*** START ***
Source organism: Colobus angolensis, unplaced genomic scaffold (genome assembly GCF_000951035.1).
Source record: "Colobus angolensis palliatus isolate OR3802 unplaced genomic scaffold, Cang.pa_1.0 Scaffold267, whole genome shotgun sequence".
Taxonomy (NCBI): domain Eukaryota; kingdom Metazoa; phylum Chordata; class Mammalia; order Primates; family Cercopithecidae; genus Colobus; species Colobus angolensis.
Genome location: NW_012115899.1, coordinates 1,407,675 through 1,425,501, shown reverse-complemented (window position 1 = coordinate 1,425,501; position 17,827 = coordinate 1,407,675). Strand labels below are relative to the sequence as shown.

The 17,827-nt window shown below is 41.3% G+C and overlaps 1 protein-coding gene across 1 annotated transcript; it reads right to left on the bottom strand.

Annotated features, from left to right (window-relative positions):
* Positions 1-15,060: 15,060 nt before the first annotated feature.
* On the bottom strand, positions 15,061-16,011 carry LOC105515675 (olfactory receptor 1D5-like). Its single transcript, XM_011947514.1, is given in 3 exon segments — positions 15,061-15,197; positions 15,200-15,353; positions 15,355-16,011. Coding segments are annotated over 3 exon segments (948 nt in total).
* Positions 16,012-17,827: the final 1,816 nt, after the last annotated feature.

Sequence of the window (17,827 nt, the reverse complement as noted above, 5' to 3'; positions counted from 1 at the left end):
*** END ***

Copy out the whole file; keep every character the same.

Source organism: Colobus angolensis, unplaced genomic scaffold (genome assembly GCF_000951035.1).
Source record: "Colobus angolensis palliatus isolate OR3802 unplaced genomic scaffold, Cang.pa_1.0 Scaffold267, whole genome shotgun sequence".
Taxonomy (NCBI): domain Eukaryota; kingdom Metazoa; phylum Chordata; class Mammalia; order Primates; family Cercopithecidae; genus Colobus; species Colobus angolensis.
Genome location: NW_012115899.1, coordinates 1,407,675 through 1,425,501, shown reverse-complemented (window position 1 = coordinate 1,425,501; position 17,827 = coordinate 1,407,675). Strand labels below are relative to the sequence as shown.

The 17,827-nt window shown below is 41.3% G+C and overlaps 1 protein-coding gene across 1 annotated transcript; it reads right to left on the bottom strand.

Annotated features, from left to right (window-relative positions):
* Positions 1-15,060: 15,060 nt before the first annotated feature.
* On the bottom strand, positions 15,061-16,011 carry LOC105515675 (olfactory receptor 1D5-like). Its single transcript, XM_011947514.1, is given in 3 exon segments — positions 15,061-15,197; positions 15,200-15,353; positions 15,355-16,011. Coding segments are annotated over 3 exon segments (948 nt in total).
* Positions 16,012-17,827: the final 1,816 nt, after the last annotated feature.

Sequence of the window (17,827 nt, the reverse complement as noted above, 5' to 3'; positions counted from 1 at the left end):